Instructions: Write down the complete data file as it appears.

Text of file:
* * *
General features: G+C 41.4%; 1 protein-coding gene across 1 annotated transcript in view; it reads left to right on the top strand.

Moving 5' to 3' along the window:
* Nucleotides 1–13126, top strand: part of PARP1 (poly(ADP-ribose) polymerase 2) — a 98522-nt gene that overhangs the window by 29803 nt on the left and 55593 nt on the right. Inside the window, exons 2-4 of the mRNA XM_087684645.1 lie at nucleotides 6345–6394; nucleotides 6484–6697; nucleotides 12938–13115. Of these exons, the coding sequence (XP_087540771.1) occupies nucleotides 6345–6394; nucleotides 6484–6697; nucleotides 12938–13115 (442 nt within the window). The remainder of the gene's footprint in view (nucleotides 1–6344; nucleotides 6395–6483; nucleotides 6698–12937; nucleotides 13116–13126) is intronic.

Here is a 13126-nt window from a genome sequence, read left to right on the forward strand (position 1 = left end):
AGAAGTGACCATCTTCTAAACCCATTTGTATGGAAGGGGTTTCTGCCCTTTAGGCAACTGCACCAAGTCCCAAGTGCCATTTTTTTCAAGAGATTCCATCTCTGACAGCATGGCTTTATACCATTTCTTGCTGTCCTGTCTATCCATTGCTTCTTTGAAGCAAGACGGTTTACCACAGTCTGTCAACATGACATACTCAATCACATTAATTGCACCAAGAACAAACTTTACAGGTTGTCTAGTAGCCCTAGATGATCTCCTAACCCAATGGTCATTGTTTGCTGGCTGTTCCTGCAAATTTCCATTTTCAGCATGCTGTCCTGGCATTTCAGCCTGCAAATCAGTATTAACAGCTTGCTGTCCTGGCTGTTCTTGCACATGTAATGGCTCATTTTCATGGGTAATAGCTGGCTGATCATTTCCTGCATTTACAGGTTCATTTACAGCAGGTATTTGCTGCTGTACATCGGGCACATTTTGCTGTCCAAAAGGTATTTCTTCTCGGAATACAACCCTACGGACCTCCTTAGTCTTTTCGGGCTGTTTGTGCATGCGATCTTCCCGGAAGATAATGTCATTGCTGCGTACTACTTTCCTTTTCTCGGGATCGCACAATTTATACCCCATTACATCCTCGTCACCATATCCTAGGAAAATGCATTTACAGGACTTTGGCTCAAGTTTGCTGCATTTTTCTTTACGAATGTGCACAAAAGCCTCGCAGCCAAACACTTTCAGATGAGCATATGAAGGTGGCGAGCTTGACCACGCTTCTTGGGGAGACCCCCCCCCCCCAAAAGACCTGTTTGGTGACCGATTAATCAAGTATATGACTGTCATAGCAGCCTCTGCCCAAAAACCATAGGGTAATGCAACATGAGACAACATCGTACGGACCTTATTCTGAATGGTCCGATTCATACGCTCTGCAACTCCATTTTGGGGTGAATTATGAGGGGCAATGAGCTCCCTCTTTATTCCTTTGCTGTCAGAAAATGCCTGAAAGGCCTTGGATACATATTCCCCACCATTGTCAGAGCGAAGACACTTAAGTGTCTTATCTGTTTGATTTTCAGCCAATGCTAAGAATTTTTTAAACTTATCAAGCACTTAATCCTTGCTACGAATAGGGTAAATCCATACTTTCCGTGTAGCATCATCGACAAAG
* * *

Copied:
General features: G+C 41.4%; 1 protein-coding gene across 1 annotated transcript in view; it reads left to right on the top strand.

Moving 5' to 3' along the window:
* Nucleotides 1–13126, top strand: part of PARP1 (poly(ADP-ribose) polymerase 2) — a 98522-nt gene that overhangs the window by 29803 nt on the left and 55593 nt on the right. Inside the window, exons 2-4 of the mRNA XM_087684645.1 lie at nucleotides 6345–6394; nucleotides 6484–6697; nucleotides 12938–13115. Of these exons, the coding sequence (XP_087540771.1) occupies nucleotides 6345–6394; nucleotides 6484–6697; nucleotides 12938–13115 (442 nt within the window). The remainder of the gene's footprint in view (nucleotides 1–6344; nucleotides 6395–6483; nucleotides 6698–12937; nucleotides 13116–13126) is intronic.

Here is a 13126-nt window from a genome sequence, read left to right on the forward strand (position 1 = left end):
AGAAGTGACCATCTTCTAAACCCATTTGTATGGAAGGGGTTTCTGCCCTTTAGGCAACTGCACCAAGTCCCAAGTGCCATTTTTTTCAAGAGATTCCATCTCTGACAGCATGGCTTTATACCATTTCTTGCTGTCCTGTCTATCCATTGCTTCTTTGAAGCAAGACGGTTTACCACAGTCTGTCAACATGACATACTCAATCACATTAATTGCACCAAGAACAAACTTTACAGGTTGTCTAGTAGCCCTAGATGATCTCCTAACCCAATGGTCATTGTTTGCTGGCTGTTCCTGCAAATTTCCATTTTCAGCATGCTGTCCTGGCATTTCAGCCTGCAAATCAGTATTAACAGCTTGCTGTCCTGGCTGTTCTTGCACATGTAATGGCTCATTTTCATGGGTAATAGCTGGCTGATCATTTCCTGCATTTACAGGTTCATTTACAGCAGGTATTTGCTGCTGTACATCGGGCACATTTTGCTGTCCAAAAGGTATTTCTTCTCGGAATACAACCCTACGGACCTCCTTAGTCTTTTCGGGCTGTTTGTGCATGCGATCTTCCCGGAAGATAATGTCATTGCTGCGTACTACTTTCCTTTTCTCGGGATCGCACAATTTATACCCCATTACATCCTCGTCACCATATCCTAGGAAAATGCATTTACAGGACTTTGGCTCAAGTTTGCTGCATTTTTCTTTACGAATGTGCACAAAAGCCTCGCAGCCAAACACTTTCAGATGAGCATATGAAGGTGGCGAGCTTGACCACGCTTCTTGGGGAGACCCCCCCCCCCCAAAAGACCTGTTTGGTGACCGATTAATCAAGTATATGACTGTCATAGCAGCCTCTGCCCAAAAACCATAGGGTAATGCAACATGAGACAACATCGTACGGACCTTATTCTGAATGGTCCGATTCATACGCTCTGCAACTCCATTTTGGGGTGAATTATGAGGGGCAATGAGCTCCCTCTTTATTCCTTTGCTGTCAGAAAATGCCTGAAAGGCCTTGGATACATATTCCCCACCATTGTCAGAGCGAAGACACTTAAGTGTCTTATCTGTTTGATTTTCAGCCAATGCTAAGAATTTTTTAAACTTATCAAGCACTTAATCCTTGCTACGAATAGGGTAAATCCATACTTTCCGTGTAGCATCATCGACAAAG